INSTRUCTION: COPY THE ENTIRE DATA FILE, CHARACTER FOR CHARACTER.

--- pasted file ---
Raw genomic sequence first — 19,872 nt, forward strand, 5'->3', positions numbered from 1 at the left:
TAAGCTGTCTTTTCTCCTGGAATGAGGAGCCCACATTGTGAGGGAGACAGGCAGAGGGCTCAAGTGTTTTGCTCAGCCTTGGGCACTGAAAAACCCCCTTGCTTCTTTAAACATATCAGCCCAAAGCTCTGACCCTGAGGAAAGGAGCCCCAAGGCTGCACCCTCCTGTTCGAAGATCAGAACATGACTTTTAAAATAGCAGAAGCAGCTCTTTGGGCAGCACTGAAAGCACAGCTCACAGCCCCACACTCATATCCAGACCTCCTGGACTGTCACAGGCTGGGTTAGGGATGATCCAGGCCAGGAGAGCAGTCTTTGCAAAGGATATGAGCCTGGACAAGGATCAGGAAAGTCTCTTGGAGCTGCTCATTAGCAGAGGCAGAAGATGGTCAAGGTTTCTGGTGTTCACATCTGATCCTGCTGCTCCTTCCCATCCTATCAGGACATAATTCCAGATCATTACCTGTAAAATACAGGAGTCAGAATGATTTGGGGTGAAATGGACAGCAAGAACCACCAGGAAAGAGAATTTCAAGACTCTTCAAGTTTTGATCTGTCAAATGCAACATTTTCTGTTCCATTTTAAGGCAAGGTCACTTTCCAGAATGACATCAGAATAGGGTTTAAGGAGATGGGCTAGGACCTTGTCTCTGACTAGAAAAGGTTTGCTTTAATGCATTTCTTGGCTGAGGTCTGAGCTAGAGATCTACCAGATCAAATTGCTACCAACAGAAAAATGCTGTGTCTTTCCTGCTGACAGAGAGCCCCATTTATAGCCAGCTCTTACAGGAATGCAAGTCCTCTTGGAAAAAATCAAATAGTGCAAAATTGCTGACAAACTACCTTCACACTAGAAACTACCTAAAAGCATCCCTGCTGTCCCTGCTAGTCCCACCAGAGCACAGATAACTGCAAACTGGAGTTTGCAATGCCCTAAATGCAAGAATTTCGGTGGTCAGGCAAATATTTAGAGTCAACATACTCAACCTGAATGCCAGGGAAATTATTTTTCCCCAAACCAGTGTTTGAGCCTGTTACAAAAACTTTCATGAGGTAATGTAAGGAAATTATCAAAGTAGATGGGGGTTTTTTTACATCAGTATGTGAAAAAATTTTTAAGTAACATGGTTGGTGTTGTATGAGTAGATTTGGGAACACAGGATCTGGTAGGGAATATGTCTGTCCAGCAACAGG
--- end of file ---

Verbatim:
Raw genomic sequence first — 19,872 nt, forward strand, 5'->3', positions numbered from 1 at the left:
TAAGCTGTCTTTTCTCCTGGAATGAGGAGCCCACATTGTGAGGGAGACAGGCAGAGGGCTCAAGTGTTTTGCTCAGCCTTGGGCACTGAAAAACCCCCTTGCTTCTTTAAACATATCAGCCCAAAGCTCTGACCCTGAGGAAAGGAGCCCCAAGGCTGCACCCTCCTGTTCGAAGATCAGAACATGACTTTTAAAATAGCAGAAGCAGCTCTTTGGGCAGCACTGAAAGCACAGCTCACAGCCCCACACTCATATCCAGACCTCCTGGACTGTCACAGGCTGGGTTAGGGATGATCCAGGCCAGGAGAGCAGTCTTTGCAAAGGATATGAGCCTGGACAAGGATCAGGAAAGTCTCTTGGAGCTGCTCATTAGCAGAGGCAGAAGATGGTCAAGGTTTCTGGTGTTCACATCTGATCCTGCTGCTCCTTCCCATCCTATCAGGACATAATTCCAGATCATTACCTGTAAAATACAGGAGTCAGAATGATTTGGGGTGAAATGGACAGCAAGAACCACCAGGAAAGAGAATTTCAAGACTCTTCAAGTTTTGATCTGTCAAATGCAACATTTTCTGTTCCATTTTAAGGCAAGGTCACTTTCCAGAATGACATCAGAATAGGGTTTAAGGAGATGGGCTAGGACCTTGTCTCTGACTAGAAAAGGTTTGCTTTAATGCATTTCTTGGCTGAGGTCTGAGCTAGAGATCTACCAGATCAAATTGCTACCAACAGAAAAATGCTGTGTCTTTCCTGCTGACAGAGAGCCCCATTTATAGCCAGCTCTTACAGGAATGCAAGTCCTCTTGGAAAAAATCAAATAGTGCAAAATTGCTGACAAACTACCTTCACACTAGAAACTACCTAAAAGCATCCCTGCTGTCCCTGCTAGTCCCACCAGAGCACAGATAACTGCAAACTGGAGTTTGCAATGCCCTAAATGCAAGAATTTCGGTGGTCAGGCAAATATTTAGAGTCAACATACTCAACCTGAATGCCAGGGAAATTATTTTTCCCCAAACCAGTGTTTGAGCCTGTTACAAAAACTTTCATGAGGTAATGTAAGGAAATTATCAAAGTAGATGGGGGTTTTTTTACATCAGTATGTGAAAAAATTTTTAAGTAACATGGTTGGTGTTGTATGAGTAGATTTGGGAACACAGGATCTGGTAGGGAATATGTCTGTCCAGCAACAGG